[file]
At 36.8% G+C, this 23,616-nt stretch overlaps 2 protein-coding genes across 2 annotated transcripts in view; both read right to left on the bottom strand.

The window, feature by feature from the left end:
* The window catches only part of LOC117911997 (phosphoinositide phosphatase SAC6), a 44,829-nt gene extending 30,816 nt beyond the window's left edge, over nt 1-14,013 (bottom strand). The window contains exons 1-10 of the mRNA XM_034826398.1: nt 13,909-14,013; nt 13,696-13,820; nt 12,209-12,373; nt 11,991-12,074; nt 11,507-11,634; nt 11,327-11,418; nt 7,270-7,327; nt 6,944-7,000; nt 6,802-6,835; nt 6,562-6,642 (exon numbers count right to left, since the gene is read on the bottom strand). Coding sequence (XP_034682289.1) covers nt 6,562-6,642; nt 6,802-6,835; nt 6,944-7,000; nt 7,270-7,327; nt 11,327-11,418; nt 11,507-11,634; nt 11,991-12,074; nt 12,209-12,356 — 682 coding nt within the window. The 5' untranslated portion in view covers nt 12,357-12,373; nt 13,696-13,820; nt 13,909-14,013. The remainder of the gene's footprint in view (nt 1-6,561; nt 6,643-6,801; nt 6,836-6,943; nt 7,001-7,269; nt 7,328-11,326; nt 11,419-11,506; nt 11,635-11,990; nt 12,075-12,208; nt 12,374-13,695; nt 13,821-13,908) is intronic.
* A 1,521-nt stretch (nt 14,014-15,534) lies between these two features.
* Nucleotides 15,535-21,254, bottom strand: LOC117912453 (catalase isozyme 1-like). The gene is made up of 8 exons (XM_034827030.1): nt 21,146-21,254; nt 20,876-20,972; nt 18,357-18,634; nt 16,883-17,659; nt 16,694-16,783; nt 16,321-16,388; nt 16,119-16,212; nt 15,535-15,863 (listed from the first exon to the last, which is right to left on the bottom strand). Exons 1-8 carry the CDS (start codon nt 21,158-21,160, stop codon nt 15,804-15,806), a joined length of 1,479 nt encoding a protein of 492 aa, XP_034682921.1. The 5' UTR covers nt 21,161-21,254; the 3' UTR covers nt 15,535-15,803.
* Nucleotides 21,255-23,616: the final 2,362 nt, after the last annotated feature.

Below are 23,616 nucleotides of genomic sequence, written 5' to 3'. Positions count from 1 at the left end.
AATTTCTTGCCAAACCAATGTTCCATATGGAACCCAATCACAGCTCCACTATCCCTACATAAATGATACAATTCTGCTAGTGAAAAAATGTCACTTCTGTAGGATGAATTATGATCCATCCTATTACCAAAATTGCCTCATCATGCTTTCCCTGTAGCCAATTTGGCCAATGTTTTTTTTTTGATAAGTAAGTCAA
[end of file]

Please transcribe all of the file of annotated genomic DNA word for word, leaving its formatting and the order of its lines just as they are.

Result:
At 36.8% G+C, this 23,616-nt stretch overlaps 2 protein-coding genes across 2 annotated transcripts in view; both read right to left on the bottom strand.

The window, feature by feature from the left end:
* The window catches only part of LOC117911997 (phosphoinositide phosphatase SAC6), a 44,829-nt gene extending 30,816 nt beyond the window's left edge, over nt 1-14,013 (bottom strand). The window contains exons 1-10 of the mRNA XM_034826398.1: nt 13,909-14,013; nt 13,696-13,820; nt 12,209-12,373; nt 11,991-12,074; nt 11,507-11,634; nt 11,327-11,418; nt 7,270-7,327; nt 6,944-7,000; nt 6,802-6,835; nt 6,562-6,642 (exon numbers count right to left, since the gene is read on the bottom strand). Coding sequence (XP_034682289.1) covers nt 6,562-6,642; nt 6,802-6,835; nt 6,944-7,000; nt 7,270-7,327; nt 11,327-11,418; nt 11,507-11,634; nt 11,991-12,074; nt 12,209-12,356 — 682 coding nt within the window. The 5' untranslated portion in view covers nt 12,357-12,373; nt 13,696-13,820; nt 13,909-14,013. The remainder of the gene's footprint in view (nt 1-6,561; nt 6,643-6,801; nt 6,836-6,943; nt 7,001-7,269; nt 7,328-11,326; nt 11,419-11,506; nt 11,635-11,990; nt 12,075-12,208; nt 12,374-13,695; nt 13,821-13,908) is intronic.
* A 1,521-nt stretch (nt 14,014-15,534) lies between these two features.
* Nucleotides 15,535-21,254, bottom strand: LOC117912453 (catalase isozyme 1-like). The gene is made up of 8 exons (XM_034827030.1): nt 21,146-21,254; nt 20,876-20,972; nt 18,357-18,634; nt 16,883-17,659; nt 16,694-16,783; nt 16,321-16,388; nt 16,119-16,212; nt 15,535-15,863 (listed from the first exon to the last, which is right to left on the bottom strand). Exons 1-8 carry the CDS (start codon nt 21,158-21,160, stop codon nt 15,804-15,806), a joined length of 1,479 nt encoding a protein of 492 aa, XP_034682921.1. The 5' UTR covers nt 21,161-21,254; the 3' UTR covers nt 15,535-15,803.
* Nucleotides 21,255-23,616: the final 2,362 nt, after the last annotated feature.

Below are 23,616 nucleotides of genomic sequence, written 5' to 3'. Positions count from 1 at the left end.
AATTTCTTGCCAAACCAATGTTCCATATGGAACCCAATCACAGCTCCACTATCCCTACATAAATGATACAATTCTGCTAGTGAAAAAATGTCACTTCTGTAGGATGAATTATGATCCATCCTATTACCAAAATTGCCTCATCATGCTTTCCCTGTAGCCAATTTGGCCAATGTTTTTTTTTTGATAAGTAAGTCAA